The State of Maternity Services in England

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The Picker Institute has today published a new report; The state of Maternity Services in England which focuses on the meaning of maternity care and evaluates the main characteristics of maternity services in England. In addition, the report, written by Giuseppe Paparella, Policy Officer, outlines the broader implications of changing quality in maternity care settings. Finally, suggestions are included, for further actions and policy measures that are needed to improve the quality of care in English maternity services.

Key highlights for maternity services

Child birth is without doubt one hospital experience that every user hopes will be unforgettable, and one where providing a person centred, family friendly experience is key. Perhaps of all healthcare services areas, maternity care is one that, comparatively speaking, people are more likely to actively choose because it not only offers the right care, but the right experience.

However, evidence from the NHS Maternity Survey, shows a need for improvement in several aspects of maternity services:

  • During the period December 2013 to May 2015 almost half of safety assessments in inspections by Care Quality Commission were either “inadequate” (7%) or “requiring improvement” (41%)
  • As reported by the most recent NHS Maternity Survey these trends persist to some extent: according to recent findings, only 57% of women said their midwife definitely asked them how they were feeling emotionally during antenatal visits.
  • Similarly, just 54% of women giving birth for the first time felt they were definitely given enough information about emotional changes which may be experienced after the birth.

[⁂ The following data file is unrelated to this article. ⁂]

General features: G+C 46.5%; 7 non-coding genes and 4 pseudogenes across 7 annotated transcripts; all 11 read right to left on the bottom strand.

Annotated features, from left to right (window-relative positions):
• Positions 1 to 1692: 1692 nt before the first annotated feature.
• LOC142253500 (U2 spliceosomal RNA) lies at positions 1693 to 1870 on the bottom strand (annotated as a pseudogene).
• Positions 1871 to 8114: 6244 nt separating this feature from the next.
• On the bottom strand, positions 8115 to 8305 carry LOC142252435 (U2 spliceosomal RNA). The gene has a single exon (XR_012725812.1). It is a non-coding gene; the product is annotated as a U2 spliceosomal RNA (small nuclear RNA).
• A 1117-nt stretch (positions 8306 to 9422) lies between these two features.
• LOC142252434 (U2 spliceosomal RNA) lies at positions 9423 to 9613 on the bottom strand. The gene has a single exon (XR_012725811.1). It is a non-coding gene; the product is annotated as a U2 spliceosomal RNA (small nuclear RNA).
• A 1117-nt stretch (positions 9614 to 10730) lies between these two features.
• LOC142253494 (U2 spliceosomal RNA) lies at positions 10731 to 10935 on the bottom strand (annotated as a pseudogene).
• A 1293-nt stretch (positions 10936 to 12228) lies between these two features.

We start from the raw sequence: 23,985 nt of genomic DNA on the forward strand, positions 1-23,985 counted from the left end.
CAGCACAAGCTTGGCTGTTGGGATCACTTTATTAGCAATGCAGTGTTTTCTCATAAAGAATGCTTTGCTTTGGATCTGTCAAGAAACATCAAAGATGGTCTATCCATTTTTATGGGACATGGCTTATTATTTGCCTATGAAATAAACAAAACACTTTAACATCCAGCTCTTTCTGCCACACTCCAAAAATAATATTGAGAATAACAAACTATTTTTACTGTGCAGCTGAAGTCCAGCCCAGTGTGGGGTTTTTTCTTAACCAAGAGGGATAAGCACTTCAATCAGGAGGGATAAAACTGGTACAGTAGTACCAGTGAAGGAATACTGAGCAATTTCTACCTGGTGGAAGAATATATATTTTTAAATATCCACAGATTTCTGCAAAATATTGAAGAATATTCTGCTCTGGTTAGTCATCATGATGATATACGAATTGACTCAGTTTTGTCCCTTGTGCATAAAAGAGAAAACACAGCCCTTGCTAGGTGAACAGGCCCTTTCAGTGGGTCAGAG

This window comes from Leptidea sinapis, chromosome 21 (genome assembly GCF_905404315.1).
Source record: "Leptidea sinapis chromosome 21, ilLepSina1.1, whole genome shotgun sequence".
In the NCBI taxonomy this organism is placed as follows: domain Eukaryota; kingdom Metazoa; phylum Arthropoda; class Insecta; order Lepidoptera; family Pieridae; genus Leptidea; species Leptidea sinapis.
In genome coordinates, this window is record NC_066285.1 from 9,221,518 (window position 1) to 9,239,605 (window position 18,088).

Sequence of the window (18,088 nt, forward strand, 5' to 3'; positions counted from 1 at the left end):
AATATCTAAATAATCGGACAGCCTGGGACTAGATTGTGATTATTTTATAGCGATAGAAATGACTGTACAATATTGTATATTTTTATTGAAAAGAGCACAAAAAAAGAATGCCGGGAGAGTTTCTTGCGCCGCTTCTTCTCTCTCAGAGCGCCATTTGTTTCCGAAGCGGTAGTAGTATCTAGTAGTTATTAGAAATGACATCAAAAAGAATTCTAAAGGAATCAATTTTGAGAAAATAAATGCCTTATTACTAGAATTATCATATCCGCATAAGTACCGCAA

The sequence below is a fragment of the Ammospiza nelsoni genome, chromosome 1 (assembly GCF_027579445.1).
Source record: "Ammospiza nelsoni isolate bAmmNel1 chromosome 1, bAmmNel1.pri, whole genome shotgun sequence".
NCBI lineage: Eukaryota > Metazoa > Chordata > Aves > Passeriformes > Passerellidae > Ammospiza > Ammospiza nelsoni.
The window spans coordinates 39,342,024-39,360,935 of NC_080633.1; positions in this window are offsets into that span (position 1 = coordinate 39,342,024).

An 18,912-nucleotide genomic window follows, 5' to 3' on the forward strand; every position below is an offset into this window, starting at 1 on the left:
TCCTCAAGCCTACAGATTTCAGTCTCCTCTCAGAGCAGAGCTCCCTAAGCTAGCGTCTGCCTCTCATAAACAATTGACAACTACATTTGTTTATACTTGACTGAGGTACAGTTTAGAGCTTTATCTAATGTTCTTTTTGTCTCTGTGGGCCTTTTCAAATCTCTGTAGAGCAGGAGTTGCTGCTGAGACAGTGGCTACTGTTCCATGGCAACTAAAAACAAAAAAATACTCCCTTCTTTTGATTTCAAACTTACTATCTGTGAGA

Effective service user involvement, a pillar of person centred care, is not always being achieved – particularly in terms of postnatal care – and there remains significant room for improvement in some key components of maternal patient experience.

As outlined in the report:

Improving people’s experiences of care requires providers to hear and respond to user feedback, and to ensure that staff feel supported to provide the best quality care.

Results from the national and the NHS staff survey should be powerful tools to help services in this task, but they should be complemented by other evidence – including the feedback volunteered by families through compliments and complaints, as well as through targeted efforts to understand and explore people’s experiences.

To pursue improvements in maternity services, as recommended in the 2016 National Maternity Review, maternity care should become safer, more personalised, and more family friendly.

This means that women and families ought to have access to information to enable them to make decisions about care, and that they can access support that is centred on their individual needs and circumstances.

It also means that healthcare staff need to be supported to deliver person centred care.

To enable this, they should have the opportunity to work in high performing teams and organisations which are well led and in cultures which promote innovation, continuous learning, and break down organisational and professional boundaries.

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